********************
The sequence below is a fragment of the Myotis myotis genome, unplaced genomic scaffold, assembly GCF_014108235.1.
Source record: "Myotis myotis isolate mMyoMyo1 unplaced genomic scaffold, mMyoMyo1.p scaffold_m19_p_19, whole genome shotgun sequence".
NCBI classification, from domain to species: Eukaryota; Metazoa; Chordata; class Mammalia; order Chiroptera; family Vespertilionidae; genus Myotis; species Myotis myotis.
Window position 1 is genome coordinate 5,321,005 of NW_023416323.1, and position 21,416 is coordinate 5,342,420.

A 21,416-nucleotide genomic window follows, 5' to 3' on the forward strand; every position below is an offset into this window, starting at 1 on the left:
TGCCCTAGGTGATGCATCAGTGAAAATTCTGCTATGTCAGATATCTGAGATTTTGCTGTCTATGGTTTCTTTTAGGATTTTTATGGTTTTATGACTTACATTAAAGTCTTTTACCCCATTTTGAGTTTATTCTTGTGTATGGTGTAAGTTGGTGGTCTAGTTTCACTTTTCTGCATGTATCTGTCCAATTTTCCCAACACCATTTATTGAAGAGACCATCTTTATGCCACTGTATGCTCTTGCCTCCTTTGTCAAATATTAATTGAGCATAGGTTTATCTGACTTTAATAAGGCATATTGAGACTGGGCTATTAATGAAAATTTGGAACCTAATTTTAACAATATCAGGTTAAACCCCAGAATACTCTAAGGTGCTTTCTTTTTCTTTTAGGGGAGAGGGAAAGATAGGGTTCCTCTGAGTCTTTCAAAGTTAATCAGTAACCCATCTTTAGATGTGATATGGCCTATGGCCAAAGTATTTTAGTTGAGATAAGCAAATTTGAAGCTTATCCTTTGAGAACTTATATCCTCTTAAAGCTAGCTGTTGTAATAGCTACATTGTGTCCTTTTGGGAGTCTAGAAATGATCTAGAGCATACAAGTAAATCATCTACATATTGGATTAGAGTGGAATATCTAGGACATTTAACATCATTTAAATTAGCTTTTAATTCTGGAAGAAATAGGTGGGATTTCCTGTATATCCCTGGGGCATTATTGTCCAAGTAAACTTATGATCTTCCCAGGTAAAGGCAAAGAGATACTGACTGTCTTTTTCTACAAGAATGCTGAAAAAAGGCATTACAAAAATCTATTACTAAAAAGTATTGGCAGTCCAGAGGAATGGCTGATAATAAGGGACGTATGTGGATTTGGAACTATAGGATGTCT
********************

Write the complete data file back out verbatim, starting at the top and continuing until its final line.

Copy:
The sequence below is a fragment of the Myotis myotis genome, unplaced genomic scaffold, assembly GCF_014108235.1.
Source record: "Myotis myotis isolate mMyoMyo1 unplaced genomic scaffold, mMyoMyo1.p scaffold_m19_p_19, whole genome shotgun sequence".
NCBI classification, from domain to species: Eukaryota; Metazoa; Chordata; class Mammalia; order Chiroptera; family Vespertilionidae; genus Myotis; species Myotis myotis.
Window position 1 is genome coordinate 5,321,005 of NW_023416323.1, and position 21,416 is coordinate 5,342,420.

A 21,416-nucleotide genomic window follows, 5' to 3' on the forward strand; every position below is an offset into this window, starting at 1 on the left:
TGCCCTAGGTGATGCATCAGTGAAAATTCTGCTATGTCAGATATCTGAGATTTTGCTGTCTATGGTTTCTTTTAGGATTTTTATGGTTTTATGACTTACATTAAAGTCTTTTACCCCATTTTGAGTTTATTCTTGTGTATGGTGTAAGTTGGTGGTCTAGTTTCACTTTTCTGCATGTATCTGTCCAATTTTCCCAACACCATTTATTGAAGAGACCATCTTTATGCCACTGTATGCTCTTGCCTCCTTTGTCAAATATTAATTGAGCATAGGTTTATCTGACTTTAATAAGGCATATTGAGACTGGGCTATTAATGAAAATTTGGAACCTAATTTTAACAATATCAGGTTAAACCCCAGAATACTCTAAGGTGCTTTCTTTTTCTTTTAGGGGAGAGGGAAAGATAGGGTTCCTCTGAGTCTTTCAAAGTTAATCAGTAACCCATCTTTAGATGTGATATGGCCTATGGCCAAAGTATTTTAGTTGAGATAAGCAAATTTGAAGCTTATCCTTTGAGAACTTATATCCTCTTAAAGCTAGCTGTTGTAATAGCTACATTGTGTCCTTTTGGGAGTCTAGAAATGATCTAGAGCATACAAGTAAATCATCTACATATTGGATTAGAGTGGAATATCTAGGACATTTAACATCATTTAAATTAGCTTTTAATTCTGGAAGAAATAGGTGGGATTTCCTGTATATCCCTGGGGCATTATTGTCCAAGTAAACTTATGATCTTCCCAGGTAAAGGCAAAGAGATACTGACTGTCTTTTTCTACAAGAATGCTGAAAAAAGGCATTACAAAAATCTATTACTAAAAAGTATTGGCAGTCCAGAGGAATGGCTGATAATAAGGGACGTATGTGGATTTGGAACTATAGGATGTCT